Study in Netherland Opportunities


Holland, or more formally the Netherlands, is an internationally oriented and innovative country located in the heart of Europe. This makes it ideal for people who are looking to enrich their knowledge through study abroad. Holland was the first non-English-speaking country with courses taught in English. The Dutch higher education institutions together offer 1,000 international study programs and courses which are taught entirely in English. Higher education in Holland enjoys a worldwide reputation for its high quality. This is achieved through a national system of regulation and quality assurance. Holland has also received international acclaim for its problem-based learning system, which trains students to analyze and solve practical problems independently. Education in the Netherlands is not free, but tuition fees are reasonable. The latest Worldwide Cost of Living Survey shows that the cost of living in Amsterdam is modest compared with cities like New York, London, Paris and Beijing.


Admission requirements
The most essential requirement for foreign students wishing to enter a Dutch university is that they are able to understand, speak, read and write English at a good level. They must pass either a standard test (equivalent to TOEFL 500-550 or IELTS 5.5-6.0), or a test arranged by the Dutch university. A secondary school diploma is required for entering a bachelor’s degree program. For a master’s degree program, an undergraduate diploma or bachelor’s degree in a relevant field is required. Some professionally oriented programs may have special requirements, such as related working experience.


Authorization for temporary stay
If you will be staying for longer than three months, you need an authorization for temporary stay (Machtiging tot Voorlopig Verblijf, or MVV). This requirement does not apply to citizens of EU/EEA member states, the USA, Australia, New Zealand, Canada, Japan, Switzerland or Monaco. The regular application procedure for an MVV may take three to six months, sometimes even longer. The Dutch host institution can apply for an MVV on your behalf using a fast-track procedure. But to do this, the institution must give the authorities a guarantee, which they sign. Institutions will not always agree to do this. But it is worth asking the institution about the fast-track procedure, because it will save both time and trouble.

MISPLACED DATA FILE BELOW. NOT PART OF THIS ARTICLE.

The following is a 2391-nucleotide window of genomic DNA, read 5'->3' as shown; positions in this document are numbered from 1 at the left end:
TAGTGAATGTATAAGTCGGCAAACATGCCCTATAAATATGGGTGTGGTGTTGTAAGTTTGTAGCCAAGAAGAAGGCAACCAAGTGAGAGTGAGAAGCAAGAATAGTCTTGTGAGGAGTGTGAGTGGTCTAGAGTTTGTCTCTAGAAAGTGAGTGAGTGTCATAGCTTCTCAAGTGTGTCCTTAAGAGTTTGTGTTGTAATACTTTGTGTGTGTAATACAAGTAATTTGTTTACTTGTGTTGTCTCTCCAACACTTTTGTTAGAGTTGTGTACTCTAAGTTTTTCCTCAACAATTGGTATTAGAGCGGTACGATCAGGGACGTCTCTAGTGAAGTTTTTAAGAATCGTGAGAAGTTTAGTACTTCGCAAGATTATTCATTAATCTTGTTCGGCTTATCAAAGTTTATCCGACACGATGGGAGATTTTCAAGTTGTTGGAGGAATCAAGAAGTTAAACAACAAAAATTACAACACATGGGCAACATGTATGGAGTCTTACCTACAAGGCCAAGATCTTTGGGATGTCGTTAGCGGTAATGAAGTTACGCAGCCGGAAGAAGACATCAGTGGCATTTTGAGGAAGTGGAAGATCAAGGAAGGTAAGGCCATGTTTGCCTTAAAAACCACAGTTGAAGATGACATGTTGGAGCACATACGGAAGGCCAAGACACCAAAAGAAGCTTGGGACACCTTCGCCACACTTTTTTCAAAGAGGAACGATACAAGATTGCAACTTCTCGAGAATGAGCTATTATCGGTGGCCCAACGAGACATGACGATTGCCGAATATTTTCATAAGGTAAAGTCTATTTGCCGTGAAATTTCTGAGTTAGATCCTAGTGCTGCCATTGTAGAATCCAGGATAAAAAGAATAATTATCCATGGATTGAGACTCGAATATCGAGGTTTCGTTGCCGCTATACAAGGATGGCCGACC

Residence permit
Within three days after arriving in Holland, all foreign nationals must register with the local authorities. Those intending to stay for longer than three months also need to obtain a residence permit (verblijfsvergunning). You may need this even if you did not require a visa to enter the country. The administration fee is rather high and currently stands at € 430 (April 2005).

Work permit
In order to follow an internship or work placement in Holland, students from outside the EU/EEA need a work permit (Tewerkstellingsvergunning) in addition to their entry visa. Your employer must apply for this permit for you. You also need a work permit if you want to take paid work alongside your studies. There are two options if you want to work while you study: either less than ten hours a week year-round, or full-time during the months of June, July and August only. If you have successfully completed your program of higher education, you may apply for a residence permit valid for five years. To do this, you must have a contract of employment.


Scholarships and Financial aid are available for International Students in Netherlands. With the exception of students from European Union member states wishing to study certain subjects, foreign students are not eligible for the student grants and loans that the Dutch government provides for permanent residents. There are, however, several possibilities for obtaining funding.

The Dutch government is attempting to make Dutch higher education as accessible as possible to students and mid-career from other countries. Higher education is subsidized, which means that tuition fees can be kept relatively low, especially compared with countries like the United Kingdom and the United States.

Some Bachelor’s degree courses enjoy a partial tuition waiver. Students enrolling in master’s programs can sometimes apply for a scholarship. The amount varies from one institution to the next. Most scholarships are allocated before or at the time of enrolment; a few must be applied for after the study program begins.

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